In any of these categories, you can write humor, comedy, surprise, riddles, puzzles, mazes, or adventure with humor. Your goal is to inspire children to laugh. To find out what makes children laugh, visit schools as a children’s book author and ask children what makes them laugh. Keep a notebook of what they say as inspiration for writing humor. They’ll often tell you it’s that element of surprise and irony.
Use using surprise and humor with an attitude. Human can be a vehicle to get across a message, fable, proverb, timeless wisdom, history, or point-of-view. How do you actually write appropriate and uplifting humor or comedy in a children’s book?
In Melvin Helitzer's Comedy Writing Secrets book, the chapter on triples explains that it's the da-da-TA, da-da-TA, da-da-TA sequence makes it the most important number in comedy. According to William Lang's theory, a triple is "one of the most perfect formats for a joke, because there are only three parts to most comedic bits."
Use the preparation to set up the situation, anticipation to play out your triple, and the punch line to give the story payoff. The rule of three applied to comedy emphasizes three lines, three visuals, then the set up. Show 1, 2 as similar, and make 3 different. On three, get the laugh.
Gags are tripods. Write gags using statements in groups of threes. Everything you can put in threes become funny. Three friends, three words, three of most anything becomes a gag. Three relationships, three careers, or three issues of concern. Three funny statements in one gag works by evoking laughs faster. The brain recognizes groups of three to imprint and set up a burst of laughter.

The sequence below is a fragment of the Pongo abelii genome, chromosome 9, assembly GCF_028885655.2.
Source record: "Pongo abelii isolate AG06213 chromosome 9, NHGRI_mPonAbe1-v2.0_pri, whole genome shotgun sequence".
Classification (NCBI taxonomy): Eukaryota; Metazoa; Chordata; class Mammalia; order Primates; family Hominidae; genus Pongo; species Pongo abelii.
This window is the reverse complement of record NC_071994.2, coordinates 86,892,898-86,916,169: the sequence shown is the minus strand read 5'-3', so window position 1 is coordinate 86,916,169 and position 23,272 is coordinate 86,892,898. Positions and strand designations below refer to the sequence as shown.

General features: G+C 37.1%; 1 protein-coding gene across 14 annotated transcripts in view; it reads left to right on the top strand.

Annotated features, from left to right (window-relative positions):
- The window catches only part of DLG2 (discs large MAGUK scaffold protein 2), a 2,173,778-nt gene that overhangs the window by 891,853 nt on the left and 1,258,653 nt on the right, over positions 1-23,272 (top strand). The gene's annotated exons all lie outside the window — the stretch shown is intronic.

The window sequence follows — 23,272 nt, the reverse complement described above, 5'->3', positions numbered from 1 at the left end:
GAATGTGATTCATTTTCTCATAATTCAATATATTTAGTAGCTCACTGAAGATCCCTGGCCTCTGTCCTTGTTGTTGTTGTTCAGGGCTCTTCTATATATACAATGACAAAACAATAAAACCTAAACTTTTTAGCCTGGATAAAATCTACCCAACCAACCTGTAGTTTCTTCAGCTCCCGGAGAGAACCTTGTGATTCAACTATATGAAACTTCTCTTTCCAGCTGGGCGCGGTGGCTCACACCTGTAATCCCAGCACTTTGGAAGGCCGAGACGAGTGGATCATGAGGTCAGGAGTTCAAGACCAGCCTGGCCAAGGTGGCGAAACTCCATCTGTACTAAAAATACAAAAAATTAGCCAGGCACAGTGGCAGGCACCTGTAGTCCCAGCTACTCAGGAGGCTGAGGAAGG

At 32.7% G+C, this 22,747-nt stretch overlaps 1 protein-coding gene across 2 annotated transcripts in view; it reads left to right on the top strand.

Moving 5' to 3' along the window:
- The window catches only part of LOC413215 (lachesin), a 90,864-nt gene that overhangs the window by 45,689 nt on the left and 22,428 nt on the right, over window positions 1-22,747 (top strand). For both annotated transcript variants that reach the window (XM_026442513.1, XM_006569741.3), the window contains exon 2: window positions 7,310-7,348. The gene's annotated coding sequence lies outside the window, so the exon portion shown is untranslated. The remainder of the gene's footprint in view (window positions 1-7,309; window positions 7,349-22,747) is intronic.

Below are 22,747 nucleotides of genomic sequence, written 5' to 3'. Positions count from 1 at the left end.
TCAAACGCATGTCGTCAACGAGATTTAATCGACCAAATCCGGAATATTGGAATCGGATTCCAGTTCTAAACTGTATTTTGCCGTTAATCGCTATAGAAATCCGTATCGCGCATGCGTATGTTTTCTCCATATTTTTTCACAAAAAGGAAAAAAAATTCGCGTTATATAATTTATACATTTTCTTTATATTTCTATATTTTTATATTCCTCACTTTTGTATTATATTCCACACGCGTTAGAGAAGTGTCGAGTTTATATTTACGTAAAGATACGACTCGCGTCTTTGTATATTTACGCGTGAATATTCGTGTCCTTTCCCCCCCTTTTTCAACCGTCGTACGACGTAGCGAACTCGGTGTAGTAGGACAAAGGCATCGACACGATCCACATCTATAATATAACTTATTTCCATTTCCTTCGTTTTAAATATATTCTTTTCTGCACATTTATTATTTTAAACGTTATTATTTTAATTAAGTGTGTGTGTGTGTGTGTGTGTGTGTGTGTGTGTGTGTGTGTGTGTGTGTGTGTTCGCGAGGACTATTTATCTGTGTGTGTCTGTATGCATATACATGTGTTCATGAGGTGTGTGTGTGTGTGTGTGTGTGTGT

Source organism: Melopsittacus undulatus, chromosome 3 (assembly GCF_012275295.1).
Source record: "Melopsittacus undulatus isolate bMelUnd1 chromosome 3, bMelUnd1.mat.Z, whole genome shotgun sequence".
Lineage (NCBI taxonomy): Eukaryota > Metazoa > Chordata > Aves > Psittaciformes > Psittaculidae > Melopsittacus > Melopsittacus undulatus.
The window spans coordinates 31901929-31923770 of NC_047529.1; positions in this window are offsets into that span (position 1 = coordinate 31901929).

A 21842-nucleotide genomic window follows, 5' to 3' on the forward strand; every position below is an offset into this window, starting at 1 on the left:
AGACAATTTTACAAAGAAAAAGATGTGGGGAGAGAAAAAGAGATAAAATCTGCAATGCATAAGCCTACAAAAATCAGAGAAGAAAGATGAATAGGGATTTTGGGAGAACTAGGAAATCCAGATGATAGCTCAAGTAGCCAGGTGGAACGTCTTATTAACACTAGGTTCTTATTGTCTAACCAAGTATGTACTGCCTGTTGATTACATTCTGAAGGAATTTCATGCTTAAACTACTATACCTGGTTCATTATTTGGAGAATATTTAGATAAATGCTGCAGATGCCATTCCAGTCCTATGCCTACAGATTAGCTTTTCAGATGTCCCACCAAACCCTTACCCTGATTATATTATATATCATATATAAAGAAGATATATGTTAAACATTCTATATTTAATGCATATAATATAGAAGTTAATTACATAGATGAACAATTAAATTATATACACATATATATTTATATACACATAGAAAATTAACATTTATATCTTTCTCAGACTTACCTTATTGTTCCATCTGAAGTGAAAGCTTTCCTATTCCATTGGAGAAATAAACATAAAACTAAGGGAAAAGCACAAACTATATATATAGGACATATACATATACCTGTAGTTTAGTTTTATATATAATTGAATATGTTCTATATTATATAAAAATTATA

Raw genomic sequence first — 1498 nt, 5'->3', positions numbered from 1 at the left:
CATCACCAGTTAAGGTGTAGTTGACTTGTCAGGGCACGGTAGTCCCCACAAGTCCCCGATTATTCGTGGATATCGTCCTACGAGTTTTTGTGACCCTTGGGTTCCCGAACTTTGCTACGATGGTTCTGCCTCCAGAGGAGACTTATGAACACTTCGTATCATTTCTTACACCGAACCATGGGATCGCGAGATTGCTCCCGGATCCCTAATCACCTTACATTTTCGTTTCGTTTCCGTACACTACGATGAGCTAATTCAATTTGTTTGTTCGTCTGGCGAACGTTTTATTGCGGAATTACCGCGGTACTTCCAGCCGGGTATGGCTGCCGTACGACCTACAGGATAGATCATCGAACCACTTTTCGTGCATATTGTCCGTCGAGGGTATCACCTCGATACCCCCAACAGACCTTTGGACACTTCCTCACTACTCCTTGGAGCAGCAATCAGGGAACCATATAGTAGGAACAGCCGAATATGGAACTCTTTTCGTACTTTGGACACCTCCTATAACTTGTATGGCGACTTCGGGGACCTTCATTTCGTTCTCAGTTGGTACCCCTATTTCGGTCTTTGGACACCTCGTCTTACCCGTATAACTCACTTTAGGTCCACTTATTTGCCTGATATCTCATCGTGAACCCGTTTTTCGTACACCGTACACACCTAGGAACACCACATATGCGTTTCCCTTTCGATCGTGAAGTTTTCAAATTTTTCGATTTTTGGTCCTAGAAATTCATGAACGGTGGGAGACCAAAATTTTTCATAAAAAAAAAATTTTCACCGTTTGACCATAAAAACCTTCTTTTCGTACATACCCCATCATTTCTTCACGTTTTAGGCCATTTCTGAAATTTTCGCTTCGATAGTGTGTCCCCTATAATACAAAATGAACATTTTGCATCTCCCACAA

Three elements of surprise. Three revealed hidden truths. Three comparisons of opposites. Three oxymorons. Three exaggerations. Three funny sounding words or words beginning with the three funniest letters, "p", "k," and "sch." A cat born with three legs is named Tripod. Does the name fit? What just happened in your brain to make the connection?
The brain is hardwired to respond to groups of threes. And threes become funny when used to show opposites, oxymorons, and reduced sentences that come to the point concretely with surprise: "the buck stops here," as well as metaphors and similes: "rosary-wracked as a Tuareg sheik in Coney Island." Humor. Gag. Compare opposites. It’s not often a sheik becomes rosary-wracked at a Coney Island burger stand. Use opposites to show contrast as you lead up to surprise.
Make abstract ideas concrete, clear, and concise, especially when you have 30 seconds for your gag to reach the punch line. As TV's Judge Judy's dad told her, (mentioned in her TV interview) "Do you see schmuck written across my forehead?"
Showing that the more things change, the more they stay the same is how irony makes a statement funny and concrete. It's a funnier way of saying the more abstract, "Do you see uninformed written on my face?"
The funniest gags use irony in many ways. How many ways can you show that the more things change, the more they stay the same? That's one example of irony. Surprise in itself as a gag is a type of shock value. Set the audience up for the surprise, but don't give a clue before the punch line, only a connection so they can form a real image.
You don't need the four-letter words for shock. Surprise will do it when the sound of the word, itself, is a gag. It's the "sch" sound. Like the "k" sound in kitsch, kvetch, kravitz, and even cranberry. And the "sh," "p," and "k" sounds are funny. We're wired that way, as animators say. View 1960s TV re-runs now on DVD of comedy series that used sound and surprise in humor, such as the Bewitched TV series.
Note the names of supporting characters in the series that emphasize the humorous-sounding ‘k’ word—Mrs. Kravitz, a supporting character that lived across the street from the Bewitched series main character in the series. Note how often the ‘k’ letter is used somewhere in the names of humorous characters in comedies and stories with humor.